A Vicious Circle for Keg Bitter in the 1970s

Younger's Tartan beer mat.

In the early 1970s no-one was buying Younger’s Tartan keg bitter which meant it kept sitting around in pubs until it went bad. The brewery’s response? Mix it it back in and send it out again.

Good Company by Berry Ritchie.This sto­ry leapt out at us from the pages of a new acqui­si­tion for our library, Good Com­pa­ny: the sto­ry of Scot­tish & New­cas­tle, writ­ten by Berry Ritchie and pub­lished in 1999. As is the case with many brew­ery offi­cial his­to­ries the most inter­est­ing stuff isn’t the wigs and geneal­o­gy in the open­ing chap­ters, it’s the mate­r­i­al on the post-WWII peri­od. That’s because there were peo­ple around who remem­bered the events well but at the same time were no longer oblig­ed to toe a cor­po­rate line because they were retired; and plen­ty of sur­viv­ing paper­work, too. This pas­sage, cov­er­ing a vague peri­od from around 1970 until the mid­dle of the decade, seems remark­ably frank:

Unfor­tu­nate­ly, the pop­u­lar­i­ty of Tar­tan turned out to be less than robust. Com­pared to Eng­lish bit­ters, it was on the sweet side; the post-war baby-boomers to whom [board mem­ber Tim] Lewis had appealed so suc­cess­ful­ly liked this to begin with, but as their palates matured, they switched back to more tra­di­tion­al south­ern bit­ters. The big swal­low­ers in the Mid­lands were nev­er keen; Scot­tish & New­castle’s sales­men made huge efforts to get its kegs into the large work­ing-men’s clubs  in and around Birm­ing­ham, only to see them thrown out again after a month or so.

Worse than that, falling sales result­ed in many tapped kegs being left on sale for too long, so their con­tents went off. That meant returns, which had to be sent all the way back to Edin­burgh, because that was where Cus­toms and Excise checked they were were bad enough to war­rant a refund of duty. If not, the reject­ed beer had to be reblend­ed, which did noth­ing for the flavour of the new brews. So much returned Tar­tan had to be recy­cled that it began to affect the rep­u­ta­tion of the group’s pre­mi­um beers.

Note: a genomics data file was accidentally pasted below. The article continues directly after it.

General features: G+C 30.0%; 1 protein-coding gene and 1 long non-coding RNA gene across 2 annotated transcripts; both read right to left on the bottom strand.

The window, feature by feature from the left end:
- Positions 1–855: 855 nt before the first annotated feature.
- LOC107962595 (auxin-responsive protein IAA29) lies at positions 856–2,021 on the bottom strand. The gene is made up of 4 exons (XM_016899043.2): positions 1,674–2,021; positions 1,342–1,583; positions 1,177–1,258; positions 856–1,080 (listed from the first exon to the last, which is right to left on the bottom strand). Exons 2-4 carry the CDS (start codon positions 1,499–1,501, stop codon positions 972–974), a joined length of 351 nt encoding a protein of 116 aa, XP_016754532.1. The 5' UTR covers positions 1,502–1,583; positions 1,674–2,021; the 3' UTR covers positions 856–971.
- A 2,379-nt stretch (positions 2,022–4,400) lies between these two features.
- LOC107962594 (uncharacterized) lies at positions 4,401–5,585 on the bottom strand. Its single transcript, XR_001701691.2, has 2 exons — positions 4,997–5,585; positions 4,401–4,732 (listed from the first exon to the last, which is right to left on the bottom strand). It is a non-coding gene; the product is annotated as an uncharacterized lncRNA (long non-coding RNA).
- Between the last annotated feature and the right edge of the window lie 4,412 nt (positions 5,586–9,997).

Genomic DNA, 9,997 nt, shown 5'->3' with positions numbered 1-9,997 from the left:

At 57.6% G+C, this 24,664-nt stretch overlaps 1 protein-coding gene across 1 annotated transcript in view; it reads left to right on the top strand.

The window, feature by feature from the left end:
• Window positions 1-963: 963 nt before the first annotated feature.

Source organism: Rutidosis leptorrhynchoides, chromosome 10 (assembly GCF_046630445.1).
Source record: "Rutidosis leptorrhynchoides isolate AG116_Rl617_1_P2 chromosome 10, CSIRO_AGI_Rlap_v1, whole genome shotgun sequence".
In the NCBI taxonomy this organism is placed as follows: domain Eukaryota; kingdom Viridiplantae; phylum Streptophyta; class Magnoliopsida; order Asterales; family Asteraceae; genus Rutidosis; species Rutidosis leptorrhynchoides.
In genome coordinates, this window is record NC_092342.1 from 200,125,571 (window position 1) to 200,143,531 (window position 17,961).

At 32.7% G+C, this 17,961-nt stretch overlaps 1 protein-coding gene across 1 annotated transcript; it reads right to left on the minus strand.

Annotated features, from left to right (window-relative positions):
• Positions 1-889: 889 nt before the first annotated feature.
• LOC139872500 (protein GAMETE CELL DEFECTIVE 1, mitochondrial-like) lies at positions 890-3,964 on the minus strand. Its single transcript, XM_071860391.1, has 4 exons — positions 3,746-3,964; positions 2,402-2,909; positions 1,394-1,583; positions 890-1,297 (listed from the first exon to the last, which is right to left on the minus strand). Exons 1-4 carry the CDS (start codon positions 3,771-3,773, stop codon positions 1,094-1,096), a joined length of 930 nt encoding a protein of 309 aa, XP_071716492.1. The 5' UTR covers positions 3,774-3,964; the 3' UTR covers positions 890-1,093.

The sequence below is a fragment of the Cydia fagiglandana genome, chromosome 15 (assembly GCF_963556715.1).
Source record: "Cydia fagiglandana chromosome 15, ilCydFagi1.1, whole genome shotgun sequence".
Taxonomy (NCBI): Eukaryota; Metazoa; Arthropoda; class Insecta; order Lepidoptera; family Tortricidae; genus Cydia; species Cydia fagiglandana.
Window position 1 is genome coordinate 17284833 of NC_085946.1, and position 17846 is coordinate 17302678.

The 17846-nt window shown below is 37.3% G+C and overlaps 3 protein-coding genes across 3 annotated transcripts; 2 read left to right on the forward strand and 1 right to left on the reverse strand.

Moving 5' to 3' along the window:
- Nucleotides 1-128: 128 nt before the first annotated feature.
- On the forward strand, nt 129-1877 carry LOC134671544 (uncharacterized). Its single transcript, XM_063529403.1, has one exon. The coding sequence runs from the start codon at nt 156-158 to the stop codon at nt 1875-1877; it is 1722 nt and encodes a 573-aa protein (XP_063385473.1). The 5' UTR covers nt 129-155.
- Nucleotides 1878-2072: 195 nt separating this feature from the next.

Isn’t it amaz­ing that this, which reads like CAMRA pro­pa­gan­da, is from a brew­ery spon­sored pub­li­ca­tion? It’s fun­ny to think, too, that ‘it’s all slops’ was for so long a stan­dard crit­i­cism of cask ale, and mild in par­tic­u­lar, when in fact the sup­pos­ed­ly clean, space-age keg bit­ter was sub­ject to just the same com­mer­cial pres­sures.

When peo­ple talk about the dan­ger­ous influ­ence of ‘accoun­tants’ on the qual­i­ty of beer it’s just this kind of thing they have in mind. Why ‘had’?  They could pre­sum­ably have just writ­ten off the duty pay­ments and thrown the bad beer away. The deci­sion to do oth­er­wise seems remark­ably short-ter­mist but per­haps – very like­ly, in fact – at these vol­umes, on tight mar­gins, the choice was between this or going imme­di­ate­ly bust, or being tak­en over.

We’d like to think this kind of thing does­n’t go on so much today but with beer duty being yet high­er than the 1970s we would­n’t be sur­prised to find some 21st Cen­tu­ry vari­ant in play.